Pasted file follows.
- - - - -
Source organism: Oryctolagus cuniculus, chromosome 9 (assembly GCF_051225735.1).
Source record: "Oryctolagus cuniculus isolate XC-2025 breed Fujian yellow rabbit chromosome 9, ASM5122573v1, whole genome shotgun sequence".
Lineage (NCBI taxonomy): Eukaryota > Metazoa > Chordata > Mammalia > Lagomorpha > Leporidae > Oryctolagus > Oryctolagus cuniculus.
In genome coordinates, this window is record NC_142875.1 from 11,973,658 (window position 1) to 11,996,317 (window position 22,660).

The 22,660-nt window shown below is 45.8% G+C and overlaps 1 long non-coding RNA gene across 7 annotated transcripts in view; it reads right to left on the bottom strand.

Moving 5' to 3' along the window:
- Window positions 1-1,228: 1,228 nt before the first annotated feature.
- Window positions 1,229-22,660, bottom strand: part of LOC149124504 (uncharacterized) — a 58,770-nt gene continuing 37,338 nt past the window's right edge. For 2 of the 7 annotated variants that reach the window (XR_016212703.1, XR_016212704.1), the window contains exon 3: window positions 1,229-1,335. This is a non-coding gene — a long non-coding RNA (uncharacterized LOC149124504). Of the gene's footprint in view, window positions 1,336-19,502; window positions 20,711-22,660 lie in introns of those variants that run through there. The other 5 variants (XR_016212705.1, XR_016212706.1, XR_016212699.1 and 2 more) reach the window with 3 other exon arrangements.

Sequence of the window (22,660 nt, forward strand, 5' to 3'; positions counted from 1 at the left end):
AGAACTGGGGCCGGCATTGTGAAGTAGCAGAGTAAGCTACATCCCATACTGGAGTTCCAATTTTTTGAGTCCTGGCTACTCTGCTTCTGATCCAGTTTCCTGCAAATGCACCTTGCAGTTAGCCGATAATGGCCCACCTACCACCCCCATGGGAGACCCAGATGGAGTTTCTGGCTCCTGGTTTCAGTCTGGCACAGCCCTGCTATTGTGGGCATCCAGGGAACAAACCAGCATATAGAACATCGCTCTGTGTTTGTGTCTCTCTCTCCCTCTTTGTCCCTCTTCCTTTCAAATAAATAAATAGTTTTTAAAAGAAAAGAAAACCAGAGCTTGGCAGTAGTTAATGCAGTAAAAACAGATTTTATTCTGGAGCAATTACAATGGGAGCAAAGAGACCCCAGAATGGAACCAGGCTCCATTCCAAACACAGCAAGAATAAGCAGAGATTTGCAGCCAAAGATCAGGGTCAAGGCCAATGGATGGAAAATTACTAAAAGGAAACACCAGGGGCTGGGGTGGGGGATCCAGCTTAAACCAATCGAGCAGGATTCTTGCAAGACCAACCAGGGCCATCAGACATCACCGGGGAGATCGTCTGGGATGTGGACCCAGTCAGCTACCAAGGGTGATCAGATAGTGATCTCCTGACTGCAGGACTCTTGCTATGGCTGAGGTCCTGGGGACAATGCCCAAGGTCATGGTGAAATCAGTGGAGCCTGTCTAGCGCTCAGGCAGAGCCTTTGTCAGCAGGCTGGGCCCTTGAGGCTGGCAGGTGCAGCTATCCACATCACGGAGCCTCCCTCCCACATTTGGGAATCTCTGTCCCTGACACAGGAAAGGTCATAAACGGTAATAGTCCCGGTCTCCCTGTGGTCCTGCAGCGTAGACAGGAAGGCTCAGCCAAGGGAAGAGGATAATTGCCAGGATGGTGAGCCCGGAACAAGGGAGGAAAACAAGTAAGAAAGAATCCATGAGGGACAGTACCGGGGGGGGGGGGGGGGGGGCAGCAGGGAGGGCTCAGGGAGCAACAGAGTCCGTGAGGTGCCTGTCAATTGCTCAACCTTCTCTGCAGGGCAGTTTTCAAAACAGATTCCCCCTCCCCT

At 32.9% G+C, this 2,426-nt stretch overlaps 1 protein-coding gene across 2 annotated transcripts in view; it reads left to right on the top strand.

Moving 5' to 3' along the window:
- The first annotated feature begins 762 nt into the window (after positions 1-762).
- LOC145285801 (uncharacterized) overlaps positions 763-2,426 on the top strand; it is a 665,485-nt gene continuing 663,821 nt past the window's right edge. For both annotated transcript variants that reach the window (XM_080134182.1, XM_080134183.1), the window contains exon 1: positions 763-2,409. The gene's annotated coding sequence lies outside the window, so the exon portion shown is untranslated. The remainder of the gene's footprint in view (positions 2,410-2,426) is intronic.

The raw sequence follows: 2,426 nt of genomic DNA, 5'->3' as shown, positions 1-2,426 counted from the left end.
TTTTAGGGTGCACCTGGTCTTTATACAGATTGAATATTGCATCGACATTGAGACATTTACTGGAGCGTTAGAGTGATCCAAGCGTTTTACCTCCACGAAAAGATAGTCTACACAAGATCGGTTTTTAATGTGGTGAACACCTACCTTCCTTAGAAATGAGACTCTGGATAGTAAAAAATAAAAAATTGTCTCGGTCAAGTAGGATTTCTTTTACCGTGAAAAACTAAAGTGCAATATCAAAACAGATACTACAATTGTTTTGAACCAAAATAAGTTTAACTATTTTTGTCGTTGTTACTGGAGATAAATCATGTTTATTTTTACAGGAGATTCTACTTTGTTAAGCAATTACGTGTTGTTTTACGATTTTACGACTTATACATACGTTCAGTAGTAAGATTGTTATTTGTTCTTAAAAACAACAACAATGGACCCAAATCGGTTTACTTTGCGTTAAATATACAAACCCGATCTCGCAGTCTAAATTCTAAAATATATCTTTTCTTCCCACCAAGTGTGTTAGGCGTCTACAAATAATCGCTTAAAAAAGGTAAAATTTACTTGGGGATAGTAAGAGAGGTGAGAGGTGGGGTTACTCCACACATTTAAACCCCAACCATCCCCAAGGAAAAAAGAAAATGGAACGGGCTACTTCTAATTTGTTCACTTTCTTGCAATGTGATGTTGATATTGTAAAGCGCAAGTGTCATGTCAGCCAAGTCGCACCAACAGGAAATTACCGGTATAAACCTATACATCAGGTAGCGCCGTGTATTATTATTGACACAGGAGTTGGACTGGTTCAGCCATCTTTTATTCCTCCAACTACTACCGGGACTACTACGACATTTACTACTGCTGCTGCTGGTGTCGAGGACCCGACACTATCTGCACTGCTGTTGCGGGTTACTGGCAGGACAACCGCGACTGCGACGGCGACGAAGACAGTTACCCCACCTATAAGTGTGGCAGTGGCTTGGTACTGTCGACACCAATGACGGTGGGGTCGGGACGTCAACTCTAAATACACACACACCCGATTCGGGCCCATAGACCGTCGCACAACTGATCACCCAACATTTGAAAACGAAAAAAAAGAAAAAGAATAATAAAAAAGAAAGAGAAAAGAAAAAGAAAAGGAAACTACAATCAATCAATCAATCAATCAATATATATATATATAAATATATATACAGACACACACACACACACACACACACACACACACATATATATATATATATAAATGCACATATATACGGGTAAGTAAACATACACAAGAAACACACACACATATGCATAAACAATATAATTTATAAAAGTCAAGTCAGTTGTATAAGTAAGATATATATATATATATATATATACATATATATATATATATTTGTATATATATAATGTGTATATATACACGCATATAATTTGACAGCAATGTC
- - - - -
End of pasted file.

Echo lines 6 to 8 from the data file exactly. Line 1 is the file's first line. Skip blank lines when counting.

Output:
Moving 5' to 3' along the window:
- Window positions 1-1,228: 1,228 nt before the first annotated feature.
- Window positions 1,229-22,660, bottom strand: part of LOC149124504 (uncharacterized) — a 58,770-nt gene continuing 37,338 nt past the window's right edge. For 2 of the 7 annotated variants that reach the window (XR_016212703.1, XR_016212704.1), the window contains exon 3: window positions 1,229-1,335. This is a non-coding gene — a long non-coding RNA (uncharacterized LOC149124504). Of the gene's footprint in view, window positions 1,336-19,502; window positions 20,711-22,660 lie in introns of those variants that run through there. The other 5 variants (XR_016212705.1, XR_016212706.1, XR_016212699.1 and 2 more) reach the window with 3 other exon arrangements.